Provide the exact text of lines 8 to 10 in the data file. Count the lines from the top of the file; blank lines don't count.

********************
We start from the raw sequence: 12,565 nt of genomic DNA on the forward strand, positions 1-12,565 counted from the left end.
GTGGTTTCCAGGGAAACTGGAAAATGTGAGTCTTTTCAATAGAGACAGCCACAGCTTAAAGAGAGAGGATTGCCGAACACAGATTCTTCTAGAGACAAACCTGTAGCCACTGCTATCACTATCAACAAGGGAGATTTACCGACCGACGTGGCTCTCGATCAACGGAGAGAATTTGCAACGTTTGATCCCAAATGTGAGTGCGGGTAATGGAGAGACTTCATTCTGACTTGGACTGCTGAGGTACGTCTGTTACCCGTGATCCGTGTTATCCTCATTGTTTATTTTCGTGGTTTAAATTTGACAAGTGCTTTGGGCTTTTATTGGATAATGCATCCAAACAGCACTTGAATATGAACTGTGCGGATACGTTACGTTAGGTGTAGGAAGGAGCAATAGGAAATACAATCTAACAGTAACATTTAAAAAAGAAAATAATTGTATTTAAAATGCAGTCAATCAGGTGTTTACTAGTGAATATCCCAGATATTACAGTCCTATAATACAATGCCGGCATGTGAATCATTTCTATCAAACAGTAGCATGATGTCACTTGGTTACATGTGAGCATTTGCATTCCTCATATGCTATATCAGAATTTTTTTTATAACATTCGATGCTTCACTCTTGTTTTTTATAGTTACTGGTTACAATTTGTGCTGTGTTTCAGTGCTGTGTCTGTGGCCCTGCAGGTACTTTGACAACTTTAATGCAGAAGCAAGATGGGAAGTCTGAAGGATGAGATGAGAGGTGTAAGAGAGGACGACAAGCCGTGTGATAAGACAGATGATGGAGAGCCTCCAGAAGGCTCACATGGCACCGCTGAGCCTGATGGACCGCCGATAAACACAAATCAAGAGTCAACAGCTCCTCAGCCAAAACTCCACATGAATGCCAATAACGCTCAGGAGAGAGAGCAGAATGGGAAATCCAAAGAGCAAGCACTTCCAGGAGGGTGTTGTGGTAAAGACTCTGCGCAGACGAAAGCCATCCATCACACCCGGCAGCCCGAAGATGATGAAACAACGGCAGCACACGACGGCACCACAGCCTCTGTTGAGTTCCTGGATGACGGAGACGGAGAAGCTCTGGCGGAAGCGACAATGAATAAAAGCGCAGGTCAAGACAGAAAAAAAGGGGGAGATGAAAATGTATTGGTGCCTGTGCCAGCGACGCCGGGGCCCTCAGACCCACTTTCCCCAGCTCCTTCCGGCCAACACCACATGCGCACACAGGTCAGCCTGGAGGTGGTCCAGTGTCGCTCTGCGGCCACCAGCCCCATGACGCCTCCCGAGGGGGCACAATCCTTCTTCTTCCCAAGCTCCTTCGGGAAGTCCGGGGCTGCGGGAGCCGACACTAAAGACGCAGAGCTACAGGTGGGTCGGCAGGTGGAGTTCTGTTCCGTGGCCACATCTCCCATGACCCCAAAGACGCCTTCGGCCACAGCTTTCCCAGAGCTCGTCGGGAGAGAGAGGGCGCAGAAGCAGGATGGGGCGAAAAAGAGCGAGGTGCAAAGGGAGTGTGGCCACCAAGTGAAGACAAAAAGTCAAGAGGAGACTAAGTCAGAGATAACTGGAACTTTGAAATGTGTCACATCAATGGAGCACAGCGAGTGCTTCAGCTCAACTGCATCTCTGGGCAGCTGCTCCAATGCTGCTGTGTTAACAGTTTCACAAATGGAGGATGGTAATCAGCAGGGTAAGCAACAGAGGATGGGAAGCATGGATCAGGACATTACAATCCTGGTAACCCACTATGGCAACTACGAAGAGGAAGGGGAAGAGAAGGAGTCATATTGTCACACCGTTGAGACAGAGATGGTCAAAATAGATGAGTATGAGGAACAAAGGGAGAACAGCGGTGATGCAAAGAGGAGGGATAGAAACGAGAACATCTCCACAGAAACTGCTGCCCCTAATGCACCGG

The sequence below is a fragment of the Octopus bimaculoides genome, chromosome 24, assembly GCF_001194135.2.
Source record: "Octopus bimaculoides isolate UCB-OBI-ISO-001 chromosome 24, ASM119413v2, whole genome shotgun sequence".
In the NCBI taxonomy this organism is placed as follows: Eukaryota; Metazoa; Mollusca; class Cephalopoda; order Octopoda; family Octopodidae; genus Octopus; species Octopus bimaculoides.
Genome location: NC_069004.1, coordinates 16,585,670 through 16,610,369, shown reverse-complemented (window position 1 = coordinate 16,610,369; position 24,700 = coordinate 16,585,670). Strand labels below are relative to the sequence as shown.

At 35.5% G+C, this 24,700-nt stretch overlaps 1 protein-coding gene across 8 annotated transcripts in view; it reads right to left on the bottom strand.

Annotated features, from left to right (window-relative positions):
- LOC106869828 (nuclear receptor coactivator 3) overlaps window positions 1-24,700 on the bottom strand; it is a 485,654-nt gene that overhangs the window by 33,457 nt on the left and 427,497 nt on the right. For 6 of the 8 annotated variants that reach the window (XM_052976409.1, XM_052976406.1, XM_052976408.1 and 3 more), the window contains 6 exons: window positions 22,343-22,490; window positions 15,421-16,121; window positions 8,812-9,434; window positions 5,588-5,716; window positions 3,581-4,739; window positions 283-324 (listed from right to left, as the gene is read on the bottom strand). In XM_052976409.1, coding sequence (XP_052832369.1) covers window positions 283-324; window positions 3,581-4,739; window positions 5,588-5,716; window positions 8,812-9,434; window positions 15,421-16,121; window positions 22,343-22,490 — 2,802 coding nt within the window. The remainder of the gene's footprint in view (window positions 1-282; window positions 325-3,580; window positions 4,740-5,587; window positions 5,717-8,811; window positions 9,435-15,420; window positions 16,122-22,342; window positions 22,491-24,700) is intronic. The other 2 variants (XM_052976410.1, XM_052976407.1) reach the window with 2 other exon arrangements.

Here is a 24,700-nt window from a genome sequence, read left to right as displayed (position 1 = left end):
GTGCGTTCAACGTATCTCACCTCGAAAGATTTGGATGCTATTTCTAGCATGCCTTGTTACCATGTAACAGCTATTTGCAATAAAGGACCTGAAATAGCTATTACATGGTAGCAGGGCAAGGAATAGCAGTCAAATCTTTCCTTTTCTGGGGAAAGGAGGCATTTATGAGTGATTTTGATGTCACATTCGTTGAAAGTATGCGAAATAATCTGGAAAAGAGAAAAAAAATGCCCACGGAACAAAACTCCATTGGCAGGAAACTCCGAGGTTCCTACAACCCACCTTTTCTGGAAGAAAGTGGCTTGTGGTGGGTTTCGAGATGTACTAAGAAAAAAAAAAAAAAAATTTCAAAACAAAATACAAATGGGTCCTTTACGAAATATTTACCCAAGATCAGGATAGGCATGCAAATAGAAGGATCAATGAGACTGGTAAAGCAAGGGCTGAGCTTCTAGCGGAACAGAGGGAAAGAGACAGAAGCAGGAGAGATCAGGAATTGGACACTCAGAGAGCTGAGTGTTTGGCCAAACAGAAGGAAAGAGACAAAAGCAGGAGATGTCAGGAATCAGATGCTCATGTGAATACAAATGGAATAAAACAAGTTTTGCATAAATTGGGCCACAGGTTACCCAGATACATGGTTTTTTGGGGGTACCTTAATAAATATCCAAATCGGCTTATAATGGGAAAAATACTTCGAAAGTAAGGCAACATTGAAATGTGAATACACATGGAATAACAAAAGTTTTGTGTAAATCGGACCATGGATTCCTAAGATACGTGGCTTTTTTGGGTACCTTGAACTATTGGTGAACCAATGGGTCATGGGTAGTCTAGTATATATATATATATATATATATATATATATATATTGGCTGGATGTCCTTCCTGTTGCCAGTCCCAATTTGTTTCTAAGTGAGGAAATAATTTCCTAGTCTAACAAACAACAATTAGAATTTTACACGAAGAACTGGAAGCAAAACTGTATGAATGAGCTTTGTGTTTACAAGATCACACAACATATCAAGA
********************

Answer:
Annotated features, from left to right (window-relative positions):
- LOC106869828 (nuclear receptor coactivator 3) overlaps window positions 1-24,700 on the bottom strand; it is a 485,654-nt gene that overhangs the window by 33,457 nt on the left and 427,497 nt on the right. For 6 of the 8 annotated variants that reach the window (XM_052976409.1, XM_052976406.1, XM_052976408.1 and 3 more), the window contains 6 exons: window positions 22,343-22,490; window positions 15,421-16,121; window positions 8,812-9,434; window positions 5,588-5,716; window positions 3,581-4,739; window positions 283-324 (listed from right to left, as the gene is read on the bottom strand). In XM_052976409.1, coding sequence (XP_052832369.1) covers window positions 283-324; window positions 3,581-4,739; window positions 5,588-5,716; window positions 8,812-9,434; window positions 15,421-16,121; window positions 22,343-22,490 — 2,802 coding nt within the window. The remainder of the gene's footprint in view (window positions 1-282; window positions 325-3,580; window positions 4,740-5,587; window positions 5,717-8,811; window positions 9,435-15,420; window positions 16,122-22,342; window positions 22,491-24,700) is intronic. The other 2 variants (XM_052976410.1, XM_052976407.1) reach the window with 2 other exon arrangements.

Here is a 24,700-nt window from a genome sequence, read left to right as displayed (position 1 = left end):